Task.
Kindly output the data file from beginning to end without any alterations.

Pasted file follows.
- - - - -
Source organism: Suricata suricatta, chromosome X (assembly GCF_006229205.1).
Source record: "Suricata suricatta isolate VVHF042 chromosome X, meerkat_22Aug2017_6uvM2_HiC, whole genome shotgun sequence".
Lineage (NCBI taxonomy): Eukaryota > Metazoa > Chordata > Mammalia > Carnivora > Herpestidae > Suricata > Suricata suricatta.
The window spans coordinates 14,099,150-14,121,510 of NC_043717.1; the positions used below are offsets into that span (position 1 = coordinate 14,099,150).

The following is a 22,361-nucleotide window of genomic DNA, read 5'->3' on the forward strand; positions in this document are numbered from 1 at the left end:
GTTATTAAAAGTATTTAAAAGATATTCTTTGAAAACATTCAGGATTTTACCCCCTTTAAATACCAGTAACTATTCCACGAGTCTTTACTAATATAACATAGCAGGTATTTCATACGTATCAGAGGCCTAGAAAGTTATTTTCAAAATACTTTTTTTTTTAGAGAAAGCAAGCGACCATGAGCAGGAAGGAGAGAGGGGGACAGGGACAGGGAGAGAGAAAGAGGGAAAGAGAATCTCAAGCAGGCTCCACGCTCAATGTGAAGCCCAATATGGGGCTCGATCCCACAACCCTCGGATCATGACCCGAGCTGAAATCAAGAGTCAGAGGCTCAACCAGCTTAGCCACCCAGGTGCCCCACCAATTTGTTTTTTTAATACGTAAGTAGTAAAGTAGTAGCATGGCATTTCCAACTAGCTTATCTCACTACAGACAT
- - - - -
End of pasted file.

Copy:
Source organism: Suricata suricatta, chromosome X (assembly GCF_006229205.1).
Source record: "Suricata suricatta isolate VVHF042 chromosome X, meerkat_22Aug2017_6uvM2_HiC, whole genome shotgun sequence".
Lineage (NCBI taxonomy): Eukaryota > Metazoa > Chordata > Mammalia > Carnivora > Herpestidae > Suricata > Suricata suricatta.
The window spans coordinates 14,099,150-14,121,510 of NC_043717.1; the positions used below are offsets into that span (position 1 = coordinate 14,099,150).

The following is a 22,361-nucleotide window of genomic DNA, read 5'->3' on the forward strand; positions in this document are numbered from 1 at the left end:
GTTATTAAAAGTATTTAAAAGATATTCTTTGAAAACATTCAGGATTTTACCCCCTTTAAATACCAGTAACTATTCCACGAGTCTTTACTAATATAACATAGCAGGTATTTCATACGTATCAGAGGCCTAGAAAGTTATTTTCAAAATACTTTTTTTTTTAGAGAAAGCAAGCGACCATGAGCAGGAAGGAGAGAGGGGGACAGGGACAGGGAGAGAGAAAGAGGGAAAGAGAATCTCAAGCAGGCTCCACGCTCAATGTGAAGCCCAATATGGGGCTCGATCCCACAACCCTCGGATCATGACCCGAGCTGAAATCAAGAGTCAGAGGCTCAACCAGCTTAGCCACCCAGGTGCCCCACCAATTTGTTTTTTTAATACGTAAGTAGTAAAGTAGTAGCATGGCATTTCCAACTAGCTTATCTCACTACAGACAT